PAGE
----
Ofcom has launched digital communications coverage maps, including outdoor mobile coverage and mobile broadband availability, using data supplied by communications providers.
The maps, available at http://maps.ofcom.org.uk, are part of Ofcom’s first report on the UK’s communications infrastructure which it is now required to submit to the Secretary of State for Culture, Media and Sport every three years. Ofcom’s report also refers to the coverage and capacity of the UK’s landline network, digital radio and TV.
Each of the 200 areas of the UK has been ranked according to a score given for coverage and colour coded with green ranking highest and red lowest.
Ofcom’s data shows considerably better household coverage compared with geographic coverage. This is because mobile providers tend to prioritise investment in network infrastructure where the maximum number of consumers and businesses can be served.
The maps show that 97% of premises and 66% of the UK landmass can receive a 2G signal outdoors from all four 2G networks. This means that approximately 900,000 UK premises do not have a choice of all four 2G mobile networks.
For 3G, 73% of premises and 13% of the UK’s landmass can receive a signal outdoors from all five 3G* networks, with lower coverage in less densely populated areas. This means that approximately 7.7million UK premises do not have a choice of all five 3G mobile networks.
The areas of lowest 3G geographic coverage are in the highlands of Scotland and mid-Wales which are both sparsely populated with hilly terrain.
Ofcom is currently working closely with the Government to consider how the £150million that it has allocated to help address mobile not-spots, can deliver the greatest benefits for UK consumers. Working to address mobile not-spots is one of Ofcom’s priorities as set out in its 2011/12 annual plan.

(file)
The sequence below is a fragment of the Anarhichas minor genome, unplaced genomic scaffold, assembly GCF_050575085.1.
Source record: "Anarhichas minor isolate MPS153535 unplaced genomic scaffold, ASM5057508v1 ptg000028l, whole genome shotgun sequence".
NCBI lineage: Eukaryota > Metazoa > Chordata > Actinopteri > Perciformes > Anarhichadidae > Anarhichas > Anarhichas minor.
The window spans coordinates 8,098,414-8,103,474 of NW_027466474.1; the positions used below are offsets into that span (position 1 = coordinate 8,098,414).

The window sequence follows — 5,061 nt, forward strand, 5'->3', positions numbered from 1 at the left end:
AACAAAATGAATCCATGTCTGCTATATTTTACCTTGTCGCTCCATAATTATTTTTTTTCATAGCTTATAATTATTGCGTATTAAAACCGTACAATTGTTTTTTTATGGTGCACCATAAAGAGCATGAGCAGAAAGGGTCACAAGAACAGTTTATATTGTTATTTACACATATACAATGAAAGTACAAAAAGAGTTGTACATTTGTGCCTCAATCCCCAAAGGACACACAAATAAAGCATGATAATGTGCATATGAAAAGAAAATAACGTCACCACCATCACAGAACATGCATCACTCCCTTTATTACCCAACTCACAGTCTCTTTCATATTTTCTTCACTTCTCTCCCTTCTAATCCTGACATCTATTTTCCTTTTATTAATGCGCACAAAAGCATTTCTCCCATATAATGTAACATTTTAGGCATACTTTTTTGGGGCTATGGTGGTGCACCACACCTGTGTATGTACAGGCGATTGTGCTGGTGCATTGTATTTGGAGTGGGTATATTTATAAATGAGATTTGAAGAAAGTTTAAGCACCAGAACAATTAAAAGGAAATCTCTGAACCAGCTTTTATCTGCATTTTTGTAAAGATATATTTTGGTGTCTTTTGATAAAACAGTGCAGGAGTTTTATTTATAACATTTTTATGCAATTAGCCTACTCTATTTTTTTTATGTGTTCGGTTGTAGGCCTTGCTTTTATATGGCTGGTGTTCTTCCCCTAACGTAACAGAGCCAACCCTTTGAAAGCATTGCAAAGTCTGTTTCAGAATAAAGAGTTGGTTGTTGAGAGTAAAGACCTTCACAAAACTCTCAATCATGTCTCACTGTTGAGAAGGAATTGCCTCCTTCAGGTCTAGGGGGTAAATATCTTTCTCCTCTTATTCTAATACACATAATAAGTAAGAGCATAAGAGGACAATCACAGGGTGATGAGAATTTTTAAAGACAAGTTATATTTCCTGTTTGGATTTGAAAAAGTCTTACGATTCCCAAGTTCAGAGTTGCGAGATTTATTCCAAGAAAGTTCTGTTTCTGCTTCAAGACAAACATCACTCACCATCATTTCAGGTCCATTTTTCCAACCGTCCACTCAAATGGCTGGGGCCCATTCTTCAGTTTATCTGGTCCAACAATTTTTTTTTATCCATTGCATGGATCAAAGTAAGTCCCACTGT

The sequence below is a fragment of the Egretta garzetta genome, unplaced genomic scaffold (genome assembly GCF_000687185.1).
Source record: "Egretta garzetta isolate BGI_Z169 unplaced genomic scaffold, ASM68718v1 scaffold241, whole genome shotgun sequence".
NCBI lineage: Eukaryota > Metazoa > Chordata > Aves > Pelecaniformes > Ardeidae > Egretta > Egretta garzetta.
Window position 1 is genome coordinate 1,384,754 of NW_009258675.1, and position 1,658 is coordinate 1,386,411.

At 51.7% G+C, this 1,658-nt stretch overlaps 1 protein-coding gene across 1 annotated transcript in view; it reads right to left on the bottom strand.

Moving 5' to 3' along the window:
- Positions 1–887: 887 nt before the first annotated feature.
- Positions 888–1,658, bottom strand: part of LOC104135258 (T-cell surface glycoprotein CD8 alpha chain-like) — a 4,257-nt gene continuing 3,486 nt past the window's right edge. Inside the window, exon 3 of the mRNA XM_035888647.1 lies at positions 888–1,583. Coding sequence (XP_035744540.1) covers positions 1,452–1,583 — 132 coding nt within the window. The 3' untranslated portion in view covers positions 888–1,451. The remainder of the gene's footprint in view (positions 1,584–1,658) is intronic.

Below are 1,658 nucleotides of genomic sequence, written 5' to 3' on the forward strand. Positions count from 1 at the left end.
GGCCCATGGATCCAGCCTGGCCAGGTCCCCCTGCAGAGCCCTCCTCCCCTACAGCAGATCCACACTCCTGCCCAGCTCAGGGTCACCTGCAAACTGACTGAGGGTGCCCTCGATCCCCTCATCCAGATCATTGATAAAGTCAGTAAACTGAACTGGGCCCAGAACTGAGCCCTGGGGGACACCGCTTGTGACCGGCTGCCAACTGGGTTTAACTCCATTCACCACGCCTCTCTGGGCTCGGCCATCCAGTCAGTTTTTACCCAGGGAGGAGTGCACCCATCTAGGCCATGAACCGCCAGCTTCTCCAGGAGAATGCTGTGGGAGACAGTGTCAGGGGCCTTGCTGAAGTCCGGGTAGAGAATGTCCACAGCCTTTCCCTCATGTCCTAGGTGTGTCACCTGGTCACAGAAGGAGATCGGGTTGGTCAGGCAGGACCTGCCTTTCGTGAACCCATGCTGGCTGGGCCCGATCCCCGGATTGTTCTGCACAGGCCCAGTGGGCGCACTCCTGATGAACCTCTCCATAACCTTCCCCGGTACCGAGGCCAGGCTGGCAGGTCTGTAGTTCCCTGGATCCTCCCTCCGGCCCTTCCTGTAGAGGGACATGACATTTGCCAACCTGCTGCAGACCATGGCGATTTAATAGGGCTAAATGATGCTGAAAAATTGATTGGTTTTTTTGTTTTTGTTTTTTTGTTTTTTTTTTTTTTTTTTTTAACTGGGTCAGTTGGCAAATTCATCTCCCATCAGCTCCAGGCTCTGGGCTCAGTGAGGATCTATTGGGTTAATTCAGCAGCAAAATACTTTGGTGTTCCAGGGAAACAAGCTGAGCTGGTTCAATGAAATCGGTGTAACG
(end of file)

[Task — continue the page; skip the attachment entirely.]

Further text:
The report also shows significant demand for broadband data from UK consumers. Residential fixed broadband customers are using on average 17 Gigabytes of data per month.
This is the equivalent to downloading more than 11 films per month, streaming 12 hours of BBC iPlayer HD video or more than 12 days of streaming audio content.
This compares with mobile broadband demand which is on average 0.24 Gigabytes per month per connection.
The report reveals a substantial increase in data use over time. Data from the London Internet Exchange shows that traffic over its network, which connects UK internet service providers, has increased seven fold in the past five years.
The new maps also include Digital Terrestrial Television (DTT) coverage and Digital Audio Broadcast (DAB) radio coverage. The report shows that DTT national coverage is 89% and DAB national coverage is 91% for public service broadcasting channels.
Ofcom’s first report to Government gives a snapshot of the UK’s communications infrastructure and provides a base against which Ofcom can measure in subsequent reports.
Ofcom’s Chief Technology Officer, Steve Unger, said: “This is our first report to the Government on the UK’s communications infrastructure. We hope it will be a useful reference point for interested parties, particularly in the light of the recent Government funding package of £150million to help address mobile not-spots.
Ofcom welcomes feedback from all stakeholders, particularly around whether there are others areas it should consider for future reports in order to build up the most complete picture of the UK’s communications infrastructure. Over the next 12 months, we expect there to be continued rapid growth in availability of super-fast broadband services and data use, and we aim to publish an update on this next summer.”